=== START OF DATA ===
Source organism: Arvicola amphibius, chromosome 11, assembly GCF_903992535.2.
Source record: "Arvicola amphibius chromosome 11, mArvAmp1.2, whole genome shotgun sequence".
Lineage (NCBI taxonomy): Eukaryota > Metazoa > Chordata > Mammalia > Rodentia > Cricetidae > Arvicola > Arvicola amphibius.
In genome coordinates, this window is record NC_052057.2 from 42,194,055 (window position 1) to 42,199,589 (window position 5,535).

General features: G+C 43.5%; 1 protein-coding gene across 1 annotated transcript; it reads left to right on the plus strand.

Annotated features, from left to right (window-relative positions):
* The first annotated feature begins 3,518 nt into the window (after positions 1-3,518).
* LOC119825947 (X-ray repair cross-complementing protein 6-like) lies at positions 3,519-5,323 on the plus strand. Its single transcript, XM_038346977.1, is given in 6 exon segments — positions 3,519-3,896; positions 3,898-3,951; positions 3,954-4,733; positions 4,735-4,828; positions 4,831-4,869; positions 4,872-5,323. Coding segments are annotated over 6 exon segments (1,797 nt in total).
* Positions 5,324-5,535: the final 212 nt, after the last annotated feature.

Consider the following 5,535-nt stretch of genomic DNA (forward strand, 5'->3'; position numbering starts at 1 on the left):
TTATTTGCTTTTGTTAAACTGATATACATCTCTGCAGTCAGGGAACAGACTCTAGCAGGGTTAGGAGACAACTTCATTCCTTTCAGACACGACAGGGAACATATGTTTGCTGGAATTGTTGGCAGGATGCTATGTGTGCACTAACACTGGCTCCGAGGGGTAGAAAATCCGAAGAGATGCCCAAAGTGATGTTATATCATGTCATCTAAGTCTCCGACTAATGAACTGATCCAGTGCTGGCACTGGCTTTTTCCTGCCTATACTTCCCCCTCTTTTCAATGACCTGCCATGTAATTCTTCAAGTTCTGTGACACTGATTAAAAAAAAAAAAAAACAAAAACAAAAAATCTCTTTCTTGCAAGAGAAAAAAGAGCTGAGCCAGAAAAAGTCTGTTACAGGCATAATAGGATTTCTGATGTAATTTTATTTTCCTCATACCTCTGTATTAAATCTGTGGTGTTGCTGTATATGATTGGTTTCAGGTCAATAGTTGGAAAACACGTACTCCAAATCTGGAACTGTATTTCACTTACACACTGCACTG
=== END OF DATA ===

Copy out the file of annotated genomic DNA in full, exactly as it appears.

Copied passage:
Source organism: Arvicola amphibius, chromosome 11, assembly GCF_903992535.2.
Source record: "Arvicola amphibius chromosome 11, mArvAmp1.2, whole genome shotgun sequence".
Lineage (NCBI taxonomy): Eukaryota > Metazoa > Chordata > Mammalia > Rodentia > Cricetidae > Arvicola > Arvicola amphibius.
In genome coordinates, this window is record NC_052057.2 from 42,194,055 (window position 1) to 42,199,589 (window position 5,535).

General features: G+C 43.5%; 1 protein-coding gene across 1 annotated transcript; it reads left to right on the plus strand.

Annotated features, from left to right (window-relative positions):
* The first annotated feature begins 3,518 nt into the window (after positions 1-3,518).
* LOC119825947 (X-ray repair cross-complementing protein 6-like) lies at positions 3,519-5,323 on the plus strand. Its single transcript, XM_038346977.1, is given in 6 exon segments — positions 3,519-3,896; positions 3,898-3,951; positions 3,954-4,733; positions 4,735-4,828; positions 4,831-4,869; positions 4,872-5,323. Coding segments are annotated over 6 exon segments (1,797 nt in total).
* Positions 5,324-5,535: the final 212 nt, after the last annotated feature.

Consider the following 5,535-nt stretch of genomic DNA (forward strand, 5'->3'; position numbering starts at 1 on the left):
TTATTTGCTTTTGTTAAACTGATATACATCTCTGCAGTCAGGGAACAGACTCTAGCAGGGTTAGGAGACAACTTCATTCCTTTCAGACACGACAGGGAACATATGTTTGCTGGAATTGTTGGCAGGATGCTATGTGTGCACTAACACTGGCTCCGAGGGGTAGAAAATCCGAAGAGATGCCCAAAGTGATGTTATATCATGTCATCTAAGTCTCCGACTAATGAACTGATCCAGTGCTGGCACTGGCTTTTTCCTGCCTATACTTCCCCCTCTTTTCAATGACCTGCCATGTAATTCTTCAAGTTCTGTGACACTGATTAAAAAAAAAAAAAAACAAAAACAAAAAATCTCTTTCTTGCAAGAGAAAAAAGAGCTGAGCCAGAAAAAGTCTGTTACAGGCATAATAGGATTTCTGATGTAATTTTATTTTCCTCATACCTCTGTATTAAATCTGTGGTGTTGCTGTATATGATTGGTTTCAGGTCAATAGTTGGAAAACACGTACTCCAAATCTGGAACTGTATTTCACTTACACACTGCACTG